Kum Na in Cantonese or Chin Na in Mandarin is the art of trapping, joint locking or manipulating the joints. There are several degrees of Kum Na. These techniques invariably begin with bridging using the “kiu sau or forearm”, leading to trapping of the limbs. Techniques implemented can lead to either neutralising an opponent or in more extreme cases ending in dislocation or the tearing of tendons from the bone depending on the technique or force applied.

Kum Na is essentially understanding body mechanics, knowing how muscles and tendons move to manipulate them where they can no longer bend. Choy Lee Fut mainly focuses on upper torso locks. These can be divide into 3 gates.

First Gate

Second Gate

Third Gate

The first gate is the wrist. The wrist is used for firstly intercepting incoming attacks, locking hands and achieving wrist locks. To achieve wrist locks, the wrist is bent in an L-shape.

The second gate is the elbow. The elbow is used to further lock the first gate as well as the second. To achieve and elbow lock can be completed in two ways, one is via an L-shape bend the other is via a straight arm bar.

The third gate is the shoulder. The shoulder can be locked can be achieved in conjunction with a wrist and elbow lock as well as immobilising the tendons in between the neck and shoulder, near the collar bone.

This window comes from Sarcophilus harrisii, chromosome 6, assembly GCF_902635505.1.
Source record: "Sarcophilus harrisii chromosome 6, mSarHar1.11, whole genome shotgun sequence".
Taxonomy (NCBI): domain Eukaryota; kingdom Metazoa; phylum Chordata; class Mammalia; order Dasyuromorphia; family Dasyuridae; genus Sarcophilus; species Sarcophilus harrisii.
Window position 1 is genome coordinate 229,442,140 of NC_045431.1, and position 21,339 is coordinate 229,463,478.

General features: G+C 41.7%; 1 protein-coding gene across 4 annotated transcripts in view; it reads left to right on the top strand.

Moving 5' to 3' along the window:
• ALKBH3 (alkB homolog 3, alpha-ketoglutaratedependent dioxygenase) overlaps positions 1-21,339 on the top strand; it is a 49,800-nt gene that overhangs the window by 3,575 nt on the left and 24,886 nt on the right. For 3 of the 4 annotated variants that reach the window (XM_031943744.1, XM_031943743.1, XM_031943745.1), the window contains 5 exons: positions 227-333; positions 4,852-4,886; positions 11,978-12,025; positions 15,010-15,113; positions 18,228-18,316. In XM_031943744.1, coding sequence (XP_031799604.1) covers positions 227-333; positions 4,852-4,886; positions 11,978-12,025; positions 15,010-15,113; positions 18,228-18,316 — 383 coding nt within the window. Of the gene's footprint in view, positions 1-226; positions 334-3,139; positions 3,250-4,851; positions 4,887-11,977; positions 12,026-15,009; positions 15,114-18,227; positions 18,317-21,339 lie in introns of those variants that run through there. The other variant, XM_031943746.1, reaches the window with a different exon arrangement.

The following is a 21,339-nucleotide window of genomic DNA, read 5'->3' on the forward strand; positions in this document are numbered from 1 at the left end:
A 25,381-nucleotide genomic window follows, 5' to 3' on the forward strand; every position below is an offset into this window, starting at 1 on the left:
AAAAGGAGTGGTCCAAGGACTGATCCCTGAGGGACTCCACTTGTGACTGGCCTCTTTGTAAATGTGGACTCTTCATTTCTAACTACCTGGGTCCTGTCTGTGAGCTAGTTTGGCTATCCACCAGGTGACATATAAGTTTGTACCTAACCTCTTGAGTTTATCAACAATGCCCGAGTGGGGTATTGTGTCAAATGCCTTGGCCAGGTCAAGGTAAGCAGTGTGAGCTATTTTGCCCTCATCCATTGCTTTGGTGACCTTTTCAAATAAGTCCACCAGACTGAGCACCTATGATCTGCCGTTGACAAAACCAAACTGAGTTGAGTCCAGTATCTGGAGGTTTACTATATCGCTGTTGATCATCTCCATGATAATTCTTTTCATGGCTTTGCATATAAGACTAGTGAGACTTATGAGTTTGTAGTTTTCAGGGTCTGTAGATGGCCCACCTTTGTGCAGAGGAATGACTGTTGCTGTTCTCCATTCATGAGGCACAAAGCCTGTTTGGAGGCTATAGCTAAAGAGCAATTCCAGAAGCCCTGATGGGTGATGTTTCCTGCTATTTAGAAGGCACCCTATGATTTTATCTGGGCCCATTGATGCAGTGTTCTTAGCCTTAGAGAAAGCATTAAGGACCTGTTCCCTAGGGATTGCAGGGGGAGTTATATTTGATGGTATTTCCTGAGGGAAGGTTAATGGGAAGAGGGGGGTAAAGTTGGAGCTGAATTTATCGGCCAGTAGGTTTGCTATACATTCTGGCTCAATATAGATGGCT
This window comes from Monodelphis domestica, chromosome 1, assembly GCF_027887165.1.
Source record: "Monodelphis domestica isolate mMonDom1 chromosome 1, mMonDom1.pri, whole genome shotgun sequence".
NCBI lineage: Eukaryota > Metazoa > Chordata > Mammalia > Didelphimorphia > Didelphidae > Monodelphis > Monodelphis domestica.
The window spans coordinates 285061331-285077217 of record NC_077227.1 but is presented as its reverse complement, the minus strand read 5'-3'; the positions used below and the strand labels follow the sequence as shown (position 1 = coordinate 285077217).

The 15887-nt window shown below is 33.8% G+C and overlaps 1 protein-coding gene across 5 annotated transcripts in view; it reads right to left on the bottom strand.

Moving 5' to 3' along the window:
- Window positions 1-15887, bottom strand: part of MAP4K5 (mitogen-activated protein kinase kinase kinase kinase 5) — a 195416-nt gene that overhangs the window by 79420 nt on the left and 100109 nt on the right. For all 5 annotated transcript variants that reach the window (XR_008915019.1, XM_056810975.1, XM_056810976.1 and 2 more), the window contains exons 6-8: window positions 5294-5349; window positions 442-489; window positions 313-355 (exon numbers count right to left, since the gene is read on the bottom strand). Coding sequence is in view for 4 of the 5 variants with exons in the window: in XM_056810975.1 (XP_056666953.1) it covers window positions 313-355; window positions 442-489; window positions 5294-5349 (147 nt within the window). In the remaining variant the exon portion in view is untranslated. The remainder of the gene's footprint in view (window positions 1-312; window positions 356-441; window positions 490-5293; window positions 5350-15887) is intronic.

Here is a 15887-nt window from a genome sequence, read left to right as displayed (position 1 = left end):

Kum Na can be used in both attack and defensive mode but is mainly used in defense. This maybe where an opponent has thrown a punch or grabbed a hold of you. Kum Na teaches to intercept or counter lock the opponent. Kum Na does not always rely on brute force but correct placement of techniques to lock the body. Like push hands, Kum Na is about feeling when an opponent has leverage over you to get out of the hold or you have leverage over the opponent to lock and trap.

These upper body locks are also combined with kneeing and kicking. This may involve striking or sweeping the opponent for a takedown.